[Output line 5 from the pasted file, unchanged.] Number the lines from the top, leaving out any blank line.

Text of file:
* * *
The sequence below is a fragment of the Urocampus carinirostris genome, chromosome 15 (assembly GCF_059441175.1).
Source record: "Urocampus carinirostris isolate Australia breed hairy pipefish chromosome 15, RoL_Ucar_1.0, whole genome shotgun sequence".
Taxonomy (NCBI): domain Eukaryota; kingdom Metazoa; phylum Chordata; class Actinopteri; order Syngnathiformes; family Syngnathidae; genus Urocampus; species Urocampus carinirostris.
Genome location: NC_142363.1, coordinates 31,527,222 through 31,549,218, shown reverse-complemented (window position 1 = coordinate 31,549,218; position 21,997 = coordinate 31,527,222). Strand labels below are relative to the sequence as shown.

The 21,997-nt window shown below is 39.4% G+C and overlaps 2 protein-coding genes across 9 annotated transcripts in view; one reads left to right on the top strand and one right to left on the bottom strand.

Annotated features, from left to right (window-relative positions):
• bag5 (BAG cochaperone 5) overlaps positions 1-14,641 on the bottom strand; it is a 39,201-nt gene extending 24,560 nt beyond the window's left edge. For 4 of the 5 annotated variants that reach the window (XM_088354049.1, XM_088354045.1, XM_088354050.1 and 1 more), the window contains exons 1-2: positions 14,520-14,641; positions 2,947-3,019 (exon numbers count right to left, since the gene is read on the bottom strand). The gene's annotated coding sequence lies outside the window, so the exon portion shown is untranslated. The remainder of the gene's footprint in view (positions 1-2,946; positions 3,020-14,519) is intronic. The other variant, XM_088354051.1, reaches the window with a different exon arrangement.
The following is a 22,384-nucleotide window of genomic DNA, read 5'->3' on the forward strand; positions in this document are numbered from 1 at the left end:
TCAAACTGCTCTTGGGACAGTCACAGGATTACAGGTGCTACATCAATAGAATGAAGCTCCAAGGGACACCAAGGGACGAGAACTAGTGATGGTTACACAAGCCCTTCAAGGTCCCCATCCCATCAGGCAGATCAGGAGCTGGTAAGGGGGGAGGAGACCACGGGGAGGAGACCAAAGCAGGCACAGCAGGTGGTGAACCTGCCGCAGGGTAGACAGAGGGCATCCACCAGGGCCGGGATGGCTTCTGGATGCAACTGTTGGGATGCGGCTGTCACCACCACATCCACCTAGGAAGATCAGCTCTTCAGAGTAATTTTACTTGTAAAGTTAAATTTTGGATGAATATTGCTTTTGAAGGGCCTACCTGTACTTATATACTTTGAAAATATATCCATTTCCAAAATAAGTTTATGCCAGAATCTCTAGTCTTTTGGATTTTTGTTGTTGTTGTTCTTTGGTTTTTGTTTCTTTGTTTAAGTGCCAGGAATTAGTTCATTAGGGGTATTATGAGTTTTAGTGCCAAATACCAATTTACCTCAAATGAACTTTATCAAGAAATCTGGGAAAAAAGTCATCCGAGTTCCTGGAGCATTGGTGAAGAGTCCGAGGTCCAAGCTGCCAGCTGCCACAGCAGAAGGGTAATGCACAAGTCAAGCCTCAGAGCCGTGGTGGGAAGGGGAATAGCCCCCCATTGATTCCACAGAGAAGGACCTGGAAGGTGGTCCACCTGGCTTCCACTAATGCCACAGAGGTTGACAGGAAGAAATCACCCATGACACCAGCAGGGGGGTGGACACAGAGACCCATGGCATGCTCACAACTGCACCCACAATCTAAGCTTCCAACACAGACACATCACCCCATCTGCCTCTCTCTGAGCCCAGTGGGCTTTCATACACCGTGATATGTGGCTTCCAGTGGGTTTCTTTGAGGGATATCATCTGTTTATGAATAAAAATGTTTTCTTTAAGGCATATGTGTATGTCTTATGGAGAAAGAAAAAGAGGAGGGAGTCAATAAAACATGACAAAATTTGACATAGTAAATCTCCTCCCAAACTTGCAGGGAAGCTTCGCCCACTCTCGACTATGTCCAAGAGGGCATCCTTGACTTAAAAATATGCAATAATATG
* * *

The 21,997-nt window shown below is 39.4% G+C and overlaps 2 protein-coding genes across 9 annotated transcripts in view; one reads left to right on the top strand and one right to left on the bottom strand.